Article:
New Zealand was slow to embrace astrophysics – the branch of astronomy that seeks to understand the nature and properties of stars and associated objects in space. It was not until the Mt John Observatory was established that such research was undertaken in New Zealand.
Mt John Observatory is a high-tech research observatory, founded in 1965 as a joint project between the universities of Pennsylvania and Canterbury. It is at Lake Tekapo, in the centre of New Zealand’s South Island – where there is the greatest chance of dark, clear skies.
The first major instruments to be installed were three telescopes for sky photography. They were used in the late 1960s to produce a photographic map of the southern sky, known as the Canterbury sky atlas.
In 1970 and again in 1975, 60-centimetre Cassegrain telescopes were installed. One is used for photometry (the measurement of light intensity), mainly of variable stars (stars that vary in brightness). The other is dedicated to observations of gravitational microlensing.
The McLellan telescope
A large 1-metre Dall-Kirkham Cassegrain telescope was installed at Mt John in 1986. Known as the McLellan telescope, it is used mainly for high-resolution spectroscopy of stars with a Hercules vacuum echelle spectrograph (spectroscopy is the study of the way atoms absorb and emit electromagnetic radiation). The data can be used to measure star velocities, temperatures, pressures, chemical composition, rotation rates and other parameters.
The MOA project
MOA stands for microlensing observations in astrophysics. Microlensing is caused by the bending of light rays by the gravitational field of a massive object (the lens), with the result that the light from a distant star can be amplified in brightness, typically for 3–5 weeks.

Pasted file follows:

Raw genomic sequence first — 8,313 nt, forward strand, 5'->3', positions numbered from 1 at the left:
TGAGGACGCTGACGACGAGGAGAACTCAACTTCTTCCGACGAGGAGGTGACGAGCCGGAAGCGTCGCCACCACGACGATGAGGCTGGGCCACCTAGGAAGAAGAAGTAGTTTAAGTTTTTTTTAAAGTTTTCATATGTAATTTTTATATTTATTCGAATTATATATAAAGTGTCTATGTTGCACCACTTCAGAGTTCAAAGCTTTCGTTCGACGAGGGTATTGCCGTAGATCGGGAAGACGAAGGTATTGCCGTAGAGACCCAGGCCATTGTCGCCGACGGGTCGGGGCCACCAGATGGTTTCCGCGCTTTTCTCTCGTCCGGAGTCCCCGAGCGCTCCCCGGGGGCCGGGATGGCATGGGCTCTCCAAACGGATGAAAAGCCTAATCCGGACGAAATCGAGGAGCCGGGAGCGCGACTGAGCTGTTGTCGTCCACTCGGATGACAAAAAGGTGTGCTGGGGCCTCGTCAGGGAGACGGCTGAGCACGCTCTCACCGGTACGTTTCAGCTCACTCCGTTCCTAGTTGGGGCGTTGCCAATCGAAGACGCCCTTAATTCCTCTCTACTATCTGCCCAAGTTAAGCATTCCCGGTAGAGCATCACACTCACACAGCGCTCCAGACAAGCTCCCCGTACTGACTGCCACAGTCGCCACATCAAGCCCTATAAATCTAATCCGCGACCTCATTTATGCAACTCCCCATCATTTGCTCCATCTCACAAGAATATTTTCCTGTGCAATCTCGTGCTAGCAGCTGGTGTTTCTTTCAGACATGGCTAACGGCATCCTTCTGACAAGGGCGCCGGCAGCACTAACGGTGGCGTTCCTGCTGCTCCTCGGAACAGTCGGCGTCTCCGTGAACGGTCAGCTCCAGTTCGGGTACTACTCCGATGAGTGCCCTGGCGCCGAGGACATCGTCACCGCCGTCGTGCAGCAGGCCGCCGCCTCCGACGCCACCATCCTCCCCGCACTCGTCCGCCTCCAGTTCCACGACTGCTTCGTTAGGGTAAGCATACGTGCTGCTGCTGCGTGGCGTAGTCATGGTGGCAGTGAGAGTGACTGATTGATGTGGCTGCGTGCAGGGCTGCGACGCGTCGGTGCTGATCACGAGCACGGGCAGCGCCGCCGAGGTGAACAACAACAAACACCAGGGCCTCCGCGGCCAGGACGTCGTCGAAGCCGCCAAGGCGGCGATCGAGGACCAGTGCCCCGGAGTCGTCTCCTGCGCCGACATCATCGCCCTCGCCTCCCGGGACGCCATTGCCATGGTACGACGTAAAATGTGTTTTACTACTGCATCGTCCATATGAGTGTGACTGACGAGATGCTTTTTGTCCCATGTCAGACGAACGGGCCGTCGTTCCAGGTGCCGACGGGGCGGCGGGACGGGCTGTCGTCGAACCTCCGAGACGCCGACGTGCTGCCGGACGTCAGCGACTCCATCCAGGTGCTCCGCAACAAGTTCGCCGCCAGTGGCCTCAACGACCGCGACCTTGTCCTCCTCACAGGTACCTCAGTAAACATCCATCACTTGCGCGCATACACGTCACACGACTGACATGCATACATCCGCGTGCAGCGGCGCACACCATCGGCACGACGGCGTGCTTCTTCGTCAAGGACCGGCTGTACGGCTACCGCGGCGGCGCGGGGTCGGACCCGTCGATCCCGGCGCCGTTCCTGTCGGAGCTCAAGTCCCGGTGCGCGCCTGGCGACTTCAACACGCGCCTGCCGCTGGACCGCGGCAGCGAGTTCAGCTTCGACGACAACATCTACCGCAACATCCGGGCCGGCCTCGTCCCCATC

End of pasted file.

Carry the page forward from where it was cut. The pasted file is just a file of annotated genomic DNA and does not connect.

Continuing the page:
The MOA project began at Mt John in 1995, mainly supported by Auckland, Canterbury and Victoria universities in New Zealand and Nagoya University in Japan, for detecting and observing microlensing events. Fifty or so events are discovered annually by astronomers at Mt John. In 2003 MOA researchers discovered a planet orbiting a distant star, the first such occurrence to have been detected with microlensing techniques. The subsequent discovery of a large planet in 2005 by a collaborative group of astronomers, including MOA researchers and two Auckland amateur astronomers, confirmed the value of microlensing for planet hunters.
New Zealand’s largest telescope
A fourth reflecting telescope, constructed in Japan, was installed at Mt John in late 2004. It has a 1.8-metre aperture and a large electronic camera mounted at the prime focus. This telescope, New Zealand’s largest, is used for photometry as part of the MOA project, and is the largest telescope in the world dedicated to microlensing.
Aoraki Mackenzie International Dark Sky Reserve
In 2012, 4,367 square kilometres of the South Island – including Aoraki/Mount Cook National Park and the Mackenzie Basin – became an international dark sky reserve. Aoraki Mackenzie International Dark Sky Reserve is the largest such reserve in the world and the first in the southern hemisphere. Its aims are to promote star-gazing and protect astronomical research at the Mt John Observatory. By 2019 Aotea/Great Barrier Island and Rakiura/Stewart Island also had darky sky accrediatation.